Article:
# Putting as many ships on a square board as possible

Github repository

Origanally I wrote a program that let you play battleship against the computer.

Pretty easy:

1. create a number of ships
2. generate random cells for all the ships
3. let the user try to guess

I implemented a way to place as many ships as possible:

If I have a 3x3 board and I want to place 4 ships that are 2 cells long, there are only few placements that allow the maximum number of ships in the board.

Example correct placement:

|1|1|O|
|2|2|4|
|3|3|4|


Example wrong placement:

|0|1|1|
|2|2|0|
|0|3|3|


Code(full code on github):

public void prepareGame(){

if (!(field_size*field_size/ship_length >= ship_numbers)){
System.out.println("Error: Game numbers are invalid");
System.exit(0);
}

for (int i = 0; i < ship_numbers; i++) {
}

ArrayList<String> toTest;
int leftToPlace = ship_numbers;

for (Ship ship : Ships){
System.out.println("generating cells for "+ship);

while(true){

toTest = generateCells();

if (!checkShips(toTest)){

if(backtrackShips(toTest, leftToPlace)){
ship.setShip(toTest);
System.out.println("success for "+ship+" "+toTest);
System.out.println();
leftToPlace--;
break;
}
}
}
}
}


private boolean backtrackShips(ArrayList<String> toBacktrack, int shipsToPlace){

boolean backtrack_result = false;
ArrayList<String> cells;
ArrayList<ArrayList<String>> givenCells = new ArrayList<>();

for (int i = 0; i < (ship_numbers - shipsToPlace); i++) {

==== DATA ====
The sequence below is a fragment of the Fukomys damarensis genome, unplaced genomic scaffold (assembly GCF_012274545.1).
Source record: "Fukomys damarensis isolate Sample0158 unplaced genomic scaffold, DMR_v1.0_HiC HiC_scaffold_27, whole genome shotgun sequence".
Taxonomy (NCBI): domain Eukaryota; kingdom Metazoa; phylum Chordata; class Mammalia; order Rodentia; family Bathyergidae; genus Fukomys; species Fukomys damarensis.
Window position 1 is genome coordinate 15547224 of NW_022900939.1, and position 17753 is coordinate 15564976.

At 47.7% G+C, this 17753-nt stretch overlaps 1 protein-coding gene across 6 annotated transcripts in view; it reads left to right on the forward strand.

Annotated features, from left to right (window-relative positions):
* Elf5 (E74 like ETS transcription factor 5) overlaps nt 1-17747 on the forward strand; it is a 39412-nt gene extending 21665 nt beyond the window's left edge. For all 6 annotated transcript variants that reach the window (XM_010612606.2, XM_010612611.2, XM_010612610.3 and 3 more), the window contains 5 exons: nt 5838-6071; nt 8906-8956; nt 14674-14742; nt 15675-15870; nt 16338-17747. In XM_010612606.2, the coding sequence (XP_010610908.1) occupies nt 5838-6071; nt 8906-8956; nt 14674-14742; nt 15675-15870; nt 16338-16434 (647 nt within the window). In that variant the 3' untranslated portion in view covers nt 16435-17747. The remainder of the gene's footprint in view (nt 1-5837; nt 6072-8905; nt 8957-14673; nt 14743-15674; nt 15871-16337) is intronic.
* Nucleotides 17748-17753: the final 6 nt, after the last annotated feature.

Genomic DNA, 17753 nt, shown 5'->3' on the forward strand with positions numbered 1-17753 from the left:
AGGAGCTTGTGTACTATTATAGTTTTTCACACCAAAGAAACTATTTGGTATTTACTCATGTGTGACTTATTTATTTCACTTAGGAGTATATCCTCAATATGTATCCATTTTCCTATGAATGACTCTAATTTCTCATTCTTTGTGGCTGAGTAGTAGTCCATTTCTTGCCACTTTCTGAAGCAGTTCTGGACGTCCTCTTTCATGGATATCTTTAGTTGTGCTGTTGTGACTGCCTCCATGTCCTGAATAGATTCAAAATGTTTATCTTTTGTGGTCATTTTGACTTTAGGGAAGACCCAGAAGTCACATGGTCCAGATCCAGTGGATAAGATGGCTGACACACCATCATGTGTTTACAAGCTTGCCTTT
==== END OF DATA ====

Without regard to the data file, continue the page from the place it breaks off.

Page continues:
}

//System.out.println("backtracking: "+toBacktrack);
//System.out.println("given cells before backtrack: "+ givenCells);
shipsToPlace--;

for (int i = 0; i < shipsToPlace; i++) {

for (int j = 0; j < 1000; j++) {

cells = generateCells();

// check if cells lap over already chosen cells
for (ArrayList<String> list : givenCells) {

if (Collections.disjoint(list, cells)) {
backtrack_result = true;

} else if (!Collections.disjoint(list, cells)) {
backtrack_result = false;
break;
}
}

if(backtrack_result) {
break;
}
}
}

if (shipsToPlace == 0) { //base-case
backtrack_result = true;
}

//System.out.println("given cells after backtrack: "+ givenCells);
return backtrack_result;
}


public boolean checkShips(ArrayList<String> cells){

boolean result = false;

for (Ship ship : Ships){

if (!Collections.disjoint(cells, ship.getCells())){
result = true;
}
}
return result;
}


If you want to know the Ship Class:

package src;

import java.util.ArrayList;

public class Ship {

ArrayList<String> cells = new ArrayList<>();

public void setShip(ArrayList<String> cells){
this.cells = cells;
}

public ArrayList<String> getCells(){
return this.cells;
}

public String checkYourself(String stringTip){

String result = "Miss";

if (this.cells.contains(stringTip)){
result = "Hit";

this.cells.remove(stringTip);
}

if (this.cells.isEmpty()) {
result = "submerged";
}
return result;
}
}


I have basically two questions.

Is this backtracking?

Where can I optimize the code?

Edit: changed naming of ships.

• Apologies if I'm missing something, but what the heck is a "dotcom" ?! Commented Oct 12, 2020 at 22:15
• Welcome to CodeReview@SE. Please add all parts needed to give useful reviews (DotCom?) to the question body, see How do I ask a Good Question? Commented Oct 13, 2020 at 7:37